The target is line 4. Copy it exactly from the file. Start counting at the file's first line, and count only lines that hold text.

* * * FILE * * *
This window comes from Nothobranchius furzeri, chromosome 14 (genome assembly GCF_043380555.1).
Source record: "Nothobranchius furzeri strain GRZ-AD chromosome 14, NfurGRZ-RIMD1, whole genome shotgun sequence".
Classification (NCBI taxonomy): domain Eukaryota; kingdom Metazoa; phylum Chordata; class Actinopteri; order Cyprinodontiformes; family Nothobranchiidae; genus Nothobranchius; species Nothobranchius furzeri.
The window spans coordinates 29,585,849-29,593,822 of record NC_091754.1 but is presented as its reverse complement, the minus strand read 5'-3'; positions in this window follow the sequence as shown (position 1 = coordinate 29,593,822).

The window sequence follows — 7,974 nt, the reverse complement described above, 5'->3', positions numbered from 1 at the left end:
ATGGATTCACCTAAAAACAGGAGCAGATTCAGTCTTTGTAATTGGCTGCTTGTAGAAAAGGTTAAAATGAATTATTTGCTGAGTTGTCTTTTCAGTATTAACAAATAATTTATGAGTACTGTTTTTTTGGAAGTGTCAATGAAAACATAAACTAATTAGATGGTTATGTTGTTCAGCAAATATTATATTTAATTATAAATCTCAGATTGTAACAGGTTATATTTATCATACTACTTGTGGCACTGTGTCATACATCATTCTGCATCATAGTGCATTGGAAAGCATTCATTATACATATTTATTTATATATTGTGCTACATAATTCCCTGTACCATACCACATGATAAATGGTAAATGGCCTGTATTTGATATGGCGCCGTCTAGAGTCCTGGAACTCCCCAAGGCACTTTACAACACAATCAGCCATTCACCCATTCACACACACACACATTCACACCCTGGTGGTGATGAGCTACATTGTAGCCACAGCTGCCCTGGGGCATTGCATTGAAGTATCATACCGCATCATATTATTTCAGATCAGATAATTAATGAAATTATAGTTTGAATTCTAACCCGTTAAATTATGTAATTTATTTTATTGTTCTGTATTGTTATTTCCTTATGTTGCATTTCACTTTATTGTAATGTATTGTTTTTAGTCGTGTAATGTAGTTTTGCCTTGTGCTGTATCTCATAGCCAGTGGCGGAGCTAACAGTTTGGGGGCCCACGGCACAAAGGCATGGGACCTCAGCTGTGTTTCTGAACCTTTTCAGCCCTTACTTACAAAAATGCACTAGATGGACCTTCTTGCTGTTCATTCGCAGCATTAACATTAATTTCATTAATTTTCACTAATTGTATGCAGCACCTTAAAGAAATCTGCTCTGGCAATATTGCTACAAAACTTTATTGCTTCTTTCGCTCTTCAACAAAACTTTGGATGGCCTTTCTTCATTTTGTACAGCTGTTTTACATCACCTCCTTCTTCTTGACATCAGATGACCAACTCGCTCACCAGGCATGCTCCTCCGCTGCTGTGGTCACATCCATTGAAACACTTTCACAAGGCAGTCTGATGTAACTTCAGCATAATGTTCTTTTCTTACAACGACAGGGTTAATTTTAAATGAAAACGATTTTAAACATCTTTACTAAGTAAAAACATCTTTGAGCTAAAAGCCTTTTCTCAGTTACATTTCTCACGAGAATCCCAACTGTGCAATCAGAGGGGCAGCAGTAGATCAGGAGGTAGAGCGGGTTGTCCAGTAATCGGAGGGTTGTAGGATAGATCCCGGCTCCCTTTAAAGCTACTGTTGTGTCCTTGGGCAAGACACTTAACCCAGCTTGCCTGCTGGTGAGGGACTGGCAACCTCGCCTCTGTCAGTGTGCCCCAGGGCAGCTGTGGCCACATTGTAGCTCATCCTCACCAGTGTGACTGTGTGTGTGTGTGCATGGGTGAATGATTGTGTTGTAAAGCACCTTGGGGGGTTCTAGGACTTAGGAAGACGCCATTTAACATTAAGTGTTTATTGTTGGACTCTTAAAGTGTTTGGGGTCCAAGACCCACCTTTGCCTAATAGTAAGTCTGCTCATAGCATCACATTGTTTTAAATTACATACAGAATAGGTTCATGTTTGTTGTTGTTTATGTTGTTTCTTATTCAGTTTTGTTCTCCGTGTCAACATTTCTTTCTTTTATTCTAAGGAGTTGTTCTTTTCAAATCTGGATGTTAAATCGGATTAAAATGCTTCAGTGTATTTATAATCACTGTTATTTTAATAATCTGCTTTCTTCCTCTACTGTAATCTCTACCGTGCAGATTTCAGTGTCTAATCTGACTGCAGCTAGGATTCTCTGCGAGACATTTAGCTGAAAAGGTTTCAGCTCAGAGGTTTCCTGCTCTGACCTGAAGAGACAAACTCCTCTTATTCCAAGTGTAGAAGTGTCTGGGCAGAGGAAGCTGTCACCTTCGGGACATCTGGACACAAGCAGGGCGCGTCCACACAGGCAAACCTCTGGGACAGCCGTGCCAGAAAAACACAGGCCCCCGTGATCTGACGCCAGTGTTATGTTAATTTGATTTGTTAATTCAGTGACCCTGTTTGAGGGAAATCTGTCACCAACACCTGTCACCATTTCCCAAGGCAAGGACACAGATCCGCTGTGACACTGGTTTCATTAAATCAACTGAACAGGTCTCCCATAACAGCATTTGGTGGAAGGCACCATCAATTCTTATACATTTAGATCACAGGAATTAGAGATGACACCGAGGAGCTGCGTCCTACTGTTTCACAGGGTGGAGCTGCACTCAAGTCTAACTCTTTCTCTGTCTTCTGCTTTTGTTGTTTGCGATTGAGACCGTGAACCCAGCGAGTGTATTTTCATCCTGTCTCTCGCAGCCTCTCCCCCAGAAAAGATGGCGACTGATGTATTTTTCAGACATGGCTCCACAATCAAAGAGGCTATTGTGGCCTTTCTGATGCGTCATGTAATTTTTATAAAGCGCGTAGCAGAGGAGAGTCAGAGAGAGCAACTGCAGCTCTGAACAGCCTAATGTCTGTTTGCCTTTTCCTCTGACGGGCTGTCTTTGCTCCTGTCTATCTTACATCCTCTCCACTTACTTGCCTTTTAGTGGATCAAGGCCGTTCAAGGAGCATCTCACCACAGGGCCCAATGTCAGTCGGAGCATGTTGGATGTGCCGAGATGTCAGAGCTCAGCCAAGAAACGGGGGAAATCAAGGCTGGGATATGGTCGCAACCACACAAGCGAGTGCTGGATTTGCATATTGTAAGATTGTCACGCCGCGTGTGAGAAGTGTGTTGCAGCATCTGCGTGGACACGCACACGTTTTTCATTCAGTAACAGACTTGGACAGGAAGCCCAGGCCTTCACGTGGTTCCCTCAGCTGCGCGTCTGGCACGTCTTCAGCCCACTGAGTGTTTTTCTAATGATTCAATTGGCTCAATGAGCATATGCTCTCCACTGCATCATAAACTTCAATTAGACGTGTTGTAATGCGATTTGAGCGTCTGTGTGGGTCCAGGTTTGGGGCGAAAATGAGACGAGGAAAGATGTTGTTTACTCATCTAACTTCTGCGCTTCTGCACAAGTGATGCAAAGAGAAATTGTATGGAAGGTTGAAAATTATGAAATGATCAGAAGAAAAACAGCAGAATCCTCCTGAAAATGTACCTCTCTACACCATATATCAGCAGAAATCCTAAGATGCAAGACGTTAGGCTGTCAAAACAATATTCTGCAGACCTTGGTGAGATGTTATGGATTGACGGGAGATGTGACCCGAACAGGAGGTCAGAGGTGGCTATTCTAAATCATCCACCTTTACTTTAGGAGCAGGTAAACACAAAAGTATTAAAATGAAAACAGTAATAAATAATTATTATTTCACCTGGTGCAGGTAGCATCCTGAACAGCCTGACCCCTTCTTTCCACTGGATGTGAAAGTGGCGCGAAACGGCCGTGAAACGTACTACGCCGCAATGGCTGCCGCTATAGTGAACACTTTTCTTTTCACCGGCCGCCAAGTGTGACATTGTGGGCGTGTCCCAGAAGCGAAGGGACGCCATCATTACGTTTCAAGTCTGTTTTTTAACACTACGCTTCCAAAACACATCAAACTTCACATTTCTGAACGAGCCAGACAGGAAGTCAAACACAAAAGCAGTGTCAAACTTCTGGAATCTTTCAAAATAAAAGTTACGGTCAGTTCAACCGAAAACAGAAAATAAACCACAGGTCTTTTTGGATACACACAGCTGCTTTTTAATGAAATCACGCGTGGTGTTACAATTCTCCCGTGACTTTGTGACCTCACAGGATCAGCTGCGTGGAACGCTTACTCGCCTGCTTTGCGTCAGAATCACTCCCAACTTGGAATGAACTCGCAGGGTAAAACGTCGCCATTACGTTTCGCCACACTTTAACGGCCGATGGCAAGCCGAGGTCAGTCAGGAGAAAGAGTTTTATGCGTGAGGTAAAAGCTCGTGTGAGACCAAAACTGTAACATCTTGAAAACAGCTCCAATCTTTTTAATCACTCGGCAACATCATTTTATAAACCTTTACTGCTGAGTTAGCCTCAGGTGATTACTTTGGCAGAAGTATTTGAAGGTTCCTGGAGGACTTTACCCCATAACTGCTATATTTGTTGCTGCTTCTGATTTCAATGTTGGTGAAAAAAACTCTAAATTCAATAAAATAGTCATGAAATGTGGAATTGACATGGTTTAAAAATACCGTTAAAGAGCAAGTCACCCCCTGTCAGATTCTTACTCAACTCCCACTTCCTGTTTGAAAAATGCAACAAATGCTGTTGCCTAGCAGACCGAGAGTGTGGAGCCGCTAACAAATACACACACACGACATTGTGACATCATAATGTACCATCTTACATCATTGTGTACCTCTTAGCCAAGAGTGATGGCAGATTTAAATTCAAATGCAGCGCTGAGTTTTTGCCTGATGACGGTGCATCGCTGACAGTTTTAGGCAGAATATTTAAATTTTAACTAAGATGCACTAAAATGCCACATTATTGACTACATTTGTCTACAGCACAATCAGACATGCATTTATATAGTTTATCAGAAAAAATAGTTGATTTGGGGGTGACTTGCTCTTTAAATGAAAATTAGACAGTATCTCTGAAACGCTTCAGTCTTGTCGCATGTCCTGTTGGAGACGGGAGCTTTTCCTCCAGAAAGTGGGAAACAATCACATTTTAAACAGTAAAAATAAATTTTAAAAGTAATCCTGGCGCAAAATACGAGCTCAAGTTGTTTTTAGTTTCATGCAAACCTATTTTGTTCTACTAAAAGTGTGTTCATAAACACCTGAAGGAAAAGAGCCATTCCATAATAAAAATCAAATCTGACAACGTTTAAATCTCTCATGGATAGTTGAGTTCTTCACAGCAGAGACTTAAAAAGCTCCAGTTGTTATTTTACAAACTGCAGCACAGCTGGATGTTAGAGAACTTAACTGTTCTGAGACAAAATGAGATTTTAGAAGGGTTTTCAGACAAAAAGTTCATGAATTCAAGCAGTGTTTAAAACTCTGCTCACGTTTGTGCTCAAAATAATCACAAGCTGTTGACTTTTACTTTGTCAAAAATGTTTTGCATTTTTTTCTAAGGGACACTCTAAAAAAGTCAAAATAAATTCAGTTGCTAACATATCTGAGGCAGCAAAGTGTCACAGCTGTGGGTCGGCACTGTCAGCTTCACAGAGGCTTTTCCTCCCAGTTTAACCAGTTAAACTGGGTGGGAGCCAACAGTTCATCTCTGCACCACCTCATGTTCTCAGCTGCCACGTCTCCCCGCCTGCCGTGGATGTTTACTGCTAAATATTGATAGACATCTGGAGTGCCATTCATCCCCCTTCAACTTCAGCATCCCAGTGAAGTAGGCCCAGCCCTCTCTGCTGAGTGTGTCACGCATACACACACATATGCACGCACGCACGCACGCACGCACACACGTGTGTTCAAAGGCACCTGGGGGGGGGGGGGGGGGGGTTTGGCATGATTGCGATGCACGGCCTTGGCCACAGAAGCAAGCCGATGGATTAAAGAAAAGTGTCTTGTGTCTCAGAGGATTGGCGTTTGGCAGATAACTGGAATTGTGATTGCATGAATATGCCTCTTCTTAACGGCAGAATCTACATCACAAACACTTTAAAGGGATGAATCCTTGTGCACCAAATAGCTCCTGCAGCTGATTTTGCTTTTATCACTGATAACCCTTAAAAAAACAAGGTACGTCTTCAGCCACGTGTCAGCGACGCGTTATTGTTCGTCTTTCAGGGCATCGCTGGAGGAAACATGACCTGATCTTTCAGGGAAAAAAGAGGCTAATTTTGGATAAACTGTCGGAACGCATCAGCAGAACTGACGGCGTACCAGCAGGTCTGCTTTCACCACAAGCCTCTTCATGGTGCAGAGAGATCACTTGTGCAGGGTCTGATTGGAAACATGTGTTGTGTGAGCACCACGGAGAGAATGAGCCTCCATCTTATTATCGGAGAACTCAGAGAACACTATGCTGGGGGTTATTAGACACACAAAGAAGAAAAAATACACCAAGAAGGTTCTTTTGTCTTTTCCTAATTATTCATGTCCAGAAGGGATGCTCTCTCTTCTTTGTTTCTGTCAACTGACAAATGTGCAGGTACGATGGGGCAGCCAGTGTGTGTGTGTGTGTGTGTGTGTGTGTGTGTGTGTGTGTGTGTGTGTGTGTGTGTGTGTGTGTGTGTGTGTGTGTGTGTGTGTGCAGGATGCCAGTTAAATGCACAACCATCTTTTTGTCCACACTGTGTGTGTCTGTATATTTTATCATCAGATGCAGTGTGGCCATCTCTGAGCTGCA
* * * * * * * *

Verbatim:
The window spans coordinates 29,585,849-29,593,822 of record NC_091754.1 but is presented as its reverse complement, the minus strand read 5'-3'; positions in this window follow the sequence as shown (position 1 = coordinate 29,593,822).